Fig. 7
figure 7

23-year-old male presented with headache. T2 sagittal cervical spine (A) shows long segment of CSF signal intensity involving cervical and upper dorsal cord. Pre-contrast T1 (B) and post-contrast T1 (C) show CSF signal intensity of the lesion with no post-contrast enhancement. D and E rCBV was calculated in comparison to normal cord (yellow curve) and the curve shows hypo perfusion of the lesion (arrow to red curve). DWI at b value = 1000 (F) shows no areas of high signal intensity within cord at site of lesion which appears also at ADC map (G) denoting free diffusion. This lesion was diagnosed as syrinx associated with Chiari I malformation

Median ADC value of neoplastic lesions (weather benign or malignant) was 1; its range was from 0.5 to 1.4.

Mean ADC value of benign and low-grade tumors was 1 while mean ADC value of high grade tumors was 0.7 (Table 3).

Median ADC value of non-neoplastic lesions was 1.2 ranging from 0.8 to 2.8. Median ADC value was higher in non-neoplastic and benign lesions than malignant neoplastic lesions.

Cutoff value of ADC (1) had 56% sensitivity and 80% specificity in differentiation between neoplastic and non-neoplastic lesions. The area under curve was 0.71 which was not statistically significant (P value 0.01*) (Table 5).

Table 5 Cutoff value, sensitivity and specificity of ADC as a predictor of neoplastic lesions

Cutoff value of ADC (1.05) had 100% sensitivity and 78.6% specificity in differentiation between benign or low-grade tumors and high grade tumors. The area under curve was 0.99 which was statistically significant (P value < 0.001*) (Table 6).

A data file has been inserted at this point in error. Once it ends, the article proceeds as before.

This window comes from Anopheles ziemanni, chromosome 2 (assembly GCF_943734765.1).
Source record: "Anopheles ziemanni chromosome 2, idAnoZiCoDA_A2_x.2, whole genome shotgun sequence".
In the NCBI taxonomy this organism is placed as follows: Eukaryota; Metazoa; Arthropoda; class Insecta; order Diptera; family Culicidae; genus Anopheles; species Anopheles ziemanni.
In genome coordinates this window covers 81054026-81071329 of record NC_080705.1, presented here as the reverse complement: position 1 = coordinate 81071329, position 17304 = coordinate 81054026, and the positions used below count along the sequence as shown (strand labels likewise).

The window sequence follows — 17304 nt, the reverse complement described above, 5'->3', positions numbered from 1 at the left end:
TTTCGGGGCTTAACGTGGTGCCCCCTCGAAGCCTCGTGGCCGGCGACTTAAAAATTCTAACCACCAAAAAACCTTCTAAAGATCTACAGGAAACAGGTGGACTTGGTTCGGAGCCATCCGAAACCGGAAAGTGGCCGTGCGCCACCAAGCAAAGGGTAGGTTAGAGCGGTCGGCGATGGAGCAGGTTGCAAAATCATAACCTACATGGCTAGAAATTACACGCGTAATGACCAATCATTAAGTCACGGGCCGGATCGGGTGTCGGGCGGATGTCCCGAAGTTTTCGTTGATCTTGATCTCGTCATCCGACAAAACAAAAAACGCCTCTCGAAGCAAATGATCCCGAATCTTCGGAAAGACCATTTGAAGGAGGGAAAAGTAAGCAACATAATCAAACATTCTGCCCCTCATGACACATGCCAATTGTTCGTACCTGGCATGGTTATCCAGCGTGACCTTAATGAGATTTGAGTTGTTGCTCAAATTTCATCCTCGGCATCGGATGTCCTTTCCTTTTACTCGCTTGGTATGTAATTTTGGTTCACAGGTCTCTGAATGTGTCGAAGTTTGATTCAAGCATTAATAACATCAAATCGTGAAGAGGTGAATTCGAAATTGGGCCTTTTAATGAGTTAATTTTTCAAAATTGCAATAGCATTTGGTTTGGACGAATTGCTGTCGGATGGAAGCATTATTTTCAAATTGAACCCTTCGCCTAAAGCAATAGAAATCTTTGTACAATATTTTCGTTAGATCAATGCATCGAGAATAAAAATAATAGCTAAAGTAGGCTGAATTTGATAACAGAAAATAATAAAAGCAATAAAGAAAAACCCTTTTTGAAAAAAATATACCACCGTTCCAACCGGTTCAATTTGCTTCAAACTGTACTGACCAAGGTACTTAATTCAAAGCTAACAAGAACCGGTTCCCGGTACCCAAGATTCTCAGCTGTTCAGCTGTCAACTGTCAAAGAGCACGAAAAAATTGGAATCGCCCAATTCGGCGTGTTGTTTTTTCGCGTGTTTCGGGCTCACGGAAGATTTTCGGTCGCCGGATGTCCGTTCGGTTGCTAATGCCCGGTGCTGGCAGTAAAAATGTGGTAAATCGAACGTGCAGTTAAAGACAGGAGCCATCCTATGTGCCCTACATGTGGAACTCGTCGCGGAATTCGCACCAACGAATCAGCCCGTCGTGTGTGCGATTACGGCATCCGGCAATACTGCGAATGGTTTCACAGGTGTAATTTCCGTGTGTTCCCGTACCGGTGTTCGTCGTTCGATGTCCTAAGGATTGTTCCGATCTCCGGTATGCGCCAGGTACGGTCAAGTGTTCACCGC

Table 6 Cutoff value, sensitivity and specificity of ADC as a predictor of high grade neoplastic lesions

Discussion

MRI is the tool of choice for spinal cord imaging as it has high sensitivity for various intramedullary changes. DWI is a powerful tool for tissue investigation with conventional MR imaging. By sensitizing MR image to disturbance of random motion of water molecules in tissues, DWI provides unique insight into pathologic physiology [9].

Perfusion-weighted imaging (PWI) is a new tool which provides information about the hemodynamics of anatomic tissue or lesions and is mainly used in the assessment of disturbed cerebral hemodynamics. The mostly performed perfusion method is on the basis of T2* weighted dynamic susceptibility contrast-enhanced (DSC) MR echo-planar imaging approaches [10].

The most difficult part is calculating the rCBV ratio, which is an important measure in brain perfusion investigations. The rCBV ratio is estimated in the brain by dividing the CBV of a lesion by the CBV value of normal brain on the opposite side [11].